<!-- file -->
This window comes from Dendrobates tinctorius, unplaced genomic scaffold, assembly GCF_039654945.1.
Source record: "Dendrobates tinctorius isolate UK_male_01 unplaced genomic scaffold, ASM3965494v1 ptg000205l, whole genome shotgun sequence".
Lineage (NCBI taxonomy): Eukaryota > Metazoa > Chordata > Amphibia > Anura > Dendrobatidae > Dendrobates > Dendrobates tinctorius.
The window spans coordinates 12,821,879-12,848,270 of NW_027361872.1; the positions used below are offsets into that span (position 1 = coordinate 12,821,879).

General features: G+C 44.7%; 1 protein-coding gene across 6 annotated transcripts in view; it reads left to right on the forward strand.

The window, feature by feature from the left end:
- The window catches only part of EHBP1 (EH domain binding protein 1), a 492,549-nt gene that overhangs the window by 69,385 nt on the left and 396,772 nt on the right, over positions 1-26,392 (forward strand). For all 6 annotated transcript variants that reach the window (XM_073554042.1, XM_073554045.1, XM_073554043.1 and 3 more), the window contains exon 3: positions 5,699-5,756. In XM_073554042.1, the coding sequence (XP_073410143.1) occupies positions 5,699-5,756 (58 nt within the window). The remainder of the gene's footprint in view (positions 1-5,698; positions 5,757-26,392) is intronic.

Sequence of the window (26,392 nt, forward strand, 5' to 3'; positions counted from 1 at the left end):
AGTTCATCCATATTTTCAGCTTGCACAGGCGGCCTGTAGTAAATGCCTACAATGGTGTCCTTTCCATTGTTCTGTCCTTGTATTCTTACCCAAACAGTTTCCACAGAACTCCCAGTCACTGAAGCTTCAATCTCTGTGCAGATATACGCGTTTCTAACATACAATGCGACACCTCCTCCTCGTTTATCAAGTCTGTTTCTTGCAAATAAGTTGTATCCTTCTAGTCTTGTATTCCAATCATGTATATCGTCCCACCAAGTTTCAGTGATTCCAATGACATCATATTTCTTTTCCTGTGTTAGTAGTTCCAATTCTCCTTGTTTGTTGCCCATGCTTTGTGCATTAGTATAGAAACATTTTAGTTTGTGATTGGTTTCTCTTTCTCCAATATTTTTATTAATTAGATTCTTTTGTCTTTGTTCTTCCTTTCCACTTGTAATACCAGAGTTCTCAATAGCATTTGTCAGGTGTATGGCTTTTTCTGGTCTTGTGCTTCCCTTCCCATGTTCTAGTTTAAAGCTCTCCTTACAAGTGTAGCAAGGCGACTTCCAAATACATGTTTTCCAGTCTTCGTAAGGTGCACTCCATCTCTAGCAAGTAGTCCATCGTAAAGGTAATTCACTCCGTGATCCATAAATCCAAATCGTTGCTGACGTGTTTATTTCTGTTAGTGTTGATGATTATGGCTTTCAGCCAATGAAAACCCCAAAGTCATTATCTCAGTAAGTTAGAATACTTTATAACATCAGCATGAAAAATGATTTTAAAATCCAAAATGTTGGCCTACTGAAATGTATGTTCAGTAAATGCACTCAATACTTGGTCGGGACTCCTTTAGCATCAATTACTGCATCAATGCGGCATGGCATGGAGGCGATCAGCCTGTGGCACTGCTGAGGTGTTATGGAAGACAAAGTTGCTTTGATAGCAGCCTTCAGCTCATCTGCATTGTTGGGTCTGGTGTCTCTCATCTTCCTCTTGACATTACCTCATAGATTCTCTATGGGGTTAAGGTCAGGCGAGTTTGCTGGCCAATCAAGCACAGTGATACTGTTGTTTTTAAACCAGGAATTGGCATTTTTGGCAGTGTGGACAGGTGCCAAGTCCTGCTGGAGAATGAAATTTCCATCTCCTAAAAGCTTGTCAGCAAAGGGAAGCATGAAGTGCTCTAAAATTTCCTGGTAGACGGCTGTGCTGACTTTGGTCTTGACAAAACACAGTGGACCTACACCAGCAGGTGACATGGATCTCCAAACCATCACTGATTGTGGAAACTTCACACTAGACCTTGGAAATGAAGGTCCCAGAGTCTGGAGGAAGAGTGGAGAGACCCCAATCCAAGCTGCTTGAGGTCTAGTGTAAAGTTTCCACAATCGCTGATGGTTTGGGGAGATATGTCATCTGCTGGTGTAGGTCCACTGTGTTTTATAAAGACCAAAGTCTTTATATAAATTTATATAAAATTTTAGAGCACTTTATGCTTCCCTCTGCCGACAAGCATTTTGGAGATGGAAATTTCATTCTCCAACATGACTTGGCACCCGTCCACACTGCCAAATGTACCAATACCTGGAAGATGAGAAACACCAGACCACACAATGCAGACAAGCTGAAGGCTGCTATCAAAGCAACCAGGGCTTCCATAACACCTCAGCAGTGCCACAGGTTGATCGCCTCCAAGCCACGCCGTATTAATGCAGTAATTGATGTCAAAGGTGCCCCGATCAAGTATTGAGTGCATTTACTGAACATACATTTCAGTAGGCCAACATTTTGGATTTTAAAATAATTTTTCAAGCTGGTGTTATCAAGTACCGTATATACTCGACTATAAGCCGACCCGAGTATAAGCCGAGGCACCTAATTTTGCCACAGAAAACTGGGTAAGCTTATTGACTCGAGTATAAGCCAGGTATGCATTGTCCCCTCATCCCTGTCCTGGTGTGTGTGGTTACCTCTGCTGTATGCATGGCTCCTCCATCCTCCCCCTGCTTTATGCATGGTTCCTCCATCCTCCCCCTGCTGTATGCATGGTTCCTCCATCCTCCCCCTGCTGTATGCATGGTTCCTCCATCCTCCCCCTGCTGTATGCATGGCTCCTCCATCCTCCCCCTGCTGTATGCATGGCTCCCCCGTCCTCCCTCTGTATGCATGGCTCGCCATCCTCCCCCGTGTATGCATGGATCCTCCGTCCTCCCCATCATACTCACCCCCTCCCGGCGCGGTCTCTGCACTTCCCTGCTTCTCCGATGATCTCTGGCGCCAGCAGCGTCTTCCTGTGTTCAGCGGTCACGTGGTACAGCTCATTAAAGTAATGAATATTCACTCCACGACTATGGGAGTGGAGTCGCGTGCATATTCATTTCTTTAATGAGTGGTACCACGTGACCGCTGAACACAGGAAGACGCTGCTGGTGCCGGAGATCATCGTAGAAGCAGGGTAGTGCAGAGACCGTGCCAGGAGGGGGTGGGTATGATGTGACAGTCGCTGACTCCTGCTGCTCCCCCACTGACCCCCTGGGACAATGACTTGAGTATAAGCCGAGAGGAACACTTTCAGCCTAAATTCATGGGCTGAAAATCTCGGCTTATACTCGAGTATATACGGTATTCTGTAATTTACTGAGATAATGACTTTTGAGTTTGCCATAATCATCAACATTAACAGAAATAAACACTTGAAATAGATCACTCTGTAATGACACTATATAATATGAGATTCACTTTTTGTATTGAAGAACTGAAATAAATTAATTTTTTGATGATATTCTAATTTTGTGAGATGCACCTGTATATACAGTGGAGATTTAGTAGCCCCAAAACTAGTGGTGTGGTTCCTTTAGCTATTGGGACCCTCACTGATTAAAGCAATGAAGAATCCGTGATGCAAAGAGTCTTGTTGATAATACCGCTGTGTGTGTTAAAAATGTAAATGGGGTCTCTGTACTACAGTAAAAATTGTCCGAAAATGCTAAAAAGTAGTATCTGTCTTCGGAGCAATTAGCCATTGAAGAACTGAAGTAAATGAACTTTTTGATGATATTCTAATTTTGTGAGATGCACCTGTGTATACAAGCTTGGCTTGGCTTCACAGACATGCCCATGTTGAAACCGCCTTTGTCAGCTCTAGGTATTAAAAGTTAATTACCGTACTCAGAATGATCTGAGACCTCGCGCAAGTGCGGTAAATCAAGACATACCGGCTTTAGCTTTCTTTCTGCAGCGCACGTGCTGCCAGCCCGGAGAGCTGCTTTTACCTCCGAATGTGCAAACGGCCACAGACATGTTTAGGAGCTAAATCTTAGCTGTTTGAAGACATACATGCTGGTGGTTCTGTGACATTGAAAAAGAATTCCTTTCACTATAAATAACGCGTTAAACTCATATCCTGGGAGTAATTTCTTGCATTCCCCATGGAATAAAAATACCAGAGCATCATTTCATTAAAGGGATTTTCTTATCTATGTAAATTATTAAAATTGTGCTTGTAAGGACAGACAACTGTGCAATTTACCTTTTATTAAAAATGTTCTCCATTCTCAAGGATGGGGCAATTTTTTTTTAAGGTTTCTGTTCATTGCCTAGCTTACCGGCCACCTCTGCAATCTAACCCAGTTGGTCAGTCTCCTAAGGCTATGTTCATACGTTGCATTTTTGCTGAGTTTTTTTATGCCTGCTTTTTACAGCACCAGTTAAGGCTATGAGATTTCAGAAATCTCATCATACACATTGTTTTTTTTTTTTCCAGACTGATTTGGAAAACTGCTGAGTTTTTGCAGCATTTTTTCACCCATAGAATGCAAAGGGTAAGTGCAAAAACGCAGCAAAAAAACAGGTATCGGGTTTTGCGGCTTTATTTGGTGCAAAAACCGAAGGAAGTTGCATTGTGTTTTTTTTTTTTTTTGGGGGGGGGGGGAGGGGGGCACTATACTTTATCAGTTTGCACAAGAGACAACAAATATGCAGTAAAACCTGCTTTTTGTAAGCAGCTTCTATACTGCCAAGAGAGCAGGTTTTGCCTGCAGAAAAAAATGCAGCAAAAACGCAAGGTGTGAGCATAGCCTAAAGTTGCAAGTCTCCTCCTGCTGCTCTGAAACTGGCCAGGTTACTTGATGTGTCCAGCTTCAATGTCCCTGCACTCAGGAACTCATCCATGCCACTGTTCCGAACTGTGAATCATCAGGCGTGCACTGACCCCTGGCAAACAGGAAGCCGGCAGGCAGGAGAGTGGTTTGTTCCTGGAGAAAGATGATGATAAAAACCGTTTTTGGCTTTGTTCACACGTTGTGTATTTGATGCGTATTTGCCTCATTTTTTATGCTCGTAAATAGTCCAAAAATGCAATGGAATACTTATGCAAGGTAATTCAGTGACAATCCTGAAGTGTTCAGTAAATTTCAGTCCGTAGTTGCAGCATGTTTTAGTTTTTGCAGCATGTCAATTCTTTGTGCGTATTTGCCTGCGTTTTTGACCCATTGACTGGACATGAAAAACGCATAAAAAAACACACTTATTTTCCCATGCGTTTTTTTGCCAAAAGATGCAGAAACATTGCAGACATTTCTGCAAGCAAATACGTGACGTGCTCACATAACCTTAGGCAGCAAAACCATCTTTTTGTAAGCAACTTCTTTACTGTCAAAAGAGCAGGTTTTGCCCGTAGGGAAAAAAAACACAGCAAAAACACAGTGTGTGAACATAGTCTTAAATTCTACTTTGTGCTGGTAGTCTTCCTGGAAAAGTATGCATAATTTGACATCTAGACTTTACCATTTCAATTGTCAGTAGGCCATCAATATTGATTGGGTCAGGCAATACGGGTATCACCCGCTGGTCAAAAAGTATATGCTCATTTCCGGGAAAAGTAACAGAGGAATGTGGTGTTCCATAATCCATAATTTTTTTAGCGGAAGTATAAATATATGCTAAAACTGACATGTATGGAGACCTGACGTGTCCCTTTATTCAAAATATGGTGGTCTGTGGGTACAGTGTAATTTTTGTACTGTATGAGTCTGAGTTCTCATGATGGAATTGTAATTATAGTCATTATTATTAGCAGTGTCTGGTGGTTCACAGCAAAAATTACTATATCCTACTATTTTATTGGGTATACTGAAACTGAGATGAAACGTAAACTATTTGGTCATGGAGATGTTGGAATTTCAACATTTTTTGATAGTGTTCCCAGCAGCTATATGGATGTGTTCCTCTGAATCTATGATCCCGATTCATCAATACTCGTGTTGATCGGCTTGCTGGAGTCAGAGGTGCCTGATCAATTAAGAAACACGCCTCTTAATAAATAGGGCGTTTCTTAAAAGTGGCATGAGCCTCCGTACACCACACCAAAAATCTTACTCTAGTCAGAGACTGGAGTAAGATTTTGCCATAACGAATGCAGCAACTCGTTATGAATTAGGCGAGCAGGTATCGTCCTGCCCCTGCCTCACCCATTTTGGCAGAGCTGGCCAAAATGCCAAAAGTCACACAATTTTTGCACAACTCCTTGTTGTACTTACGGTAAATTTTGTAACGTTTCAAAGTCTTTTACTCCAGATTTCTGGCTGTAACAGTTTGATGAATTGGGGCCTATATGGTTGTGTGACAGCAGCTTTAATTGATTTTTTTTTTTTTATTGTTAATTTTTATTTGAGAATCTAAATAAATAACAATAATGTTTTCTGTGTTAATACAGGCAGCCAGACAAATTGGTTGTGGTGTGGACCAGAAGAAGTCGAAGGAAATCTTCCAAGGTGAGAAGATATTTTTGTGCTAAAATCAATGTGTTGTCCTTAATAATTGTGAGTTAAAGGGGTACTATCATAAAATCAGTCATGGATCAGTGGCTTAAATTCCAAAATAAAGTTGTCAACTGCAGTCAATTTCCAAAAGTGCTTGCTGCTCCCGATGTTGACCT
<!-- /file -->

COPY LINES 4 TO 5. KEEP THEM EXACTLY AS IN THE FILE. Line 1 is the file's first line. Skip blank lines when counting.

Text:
The window spans coordinates 12,821,879-12,848,270 of NW_027361872.1; the positions used below are offsets into that span (position 1 = coordinate 12,821,879).

General features: G+C 44.7%; 1 protein-coding gene across 6 annotated transcripts in view; it reads left to right on the forward strand.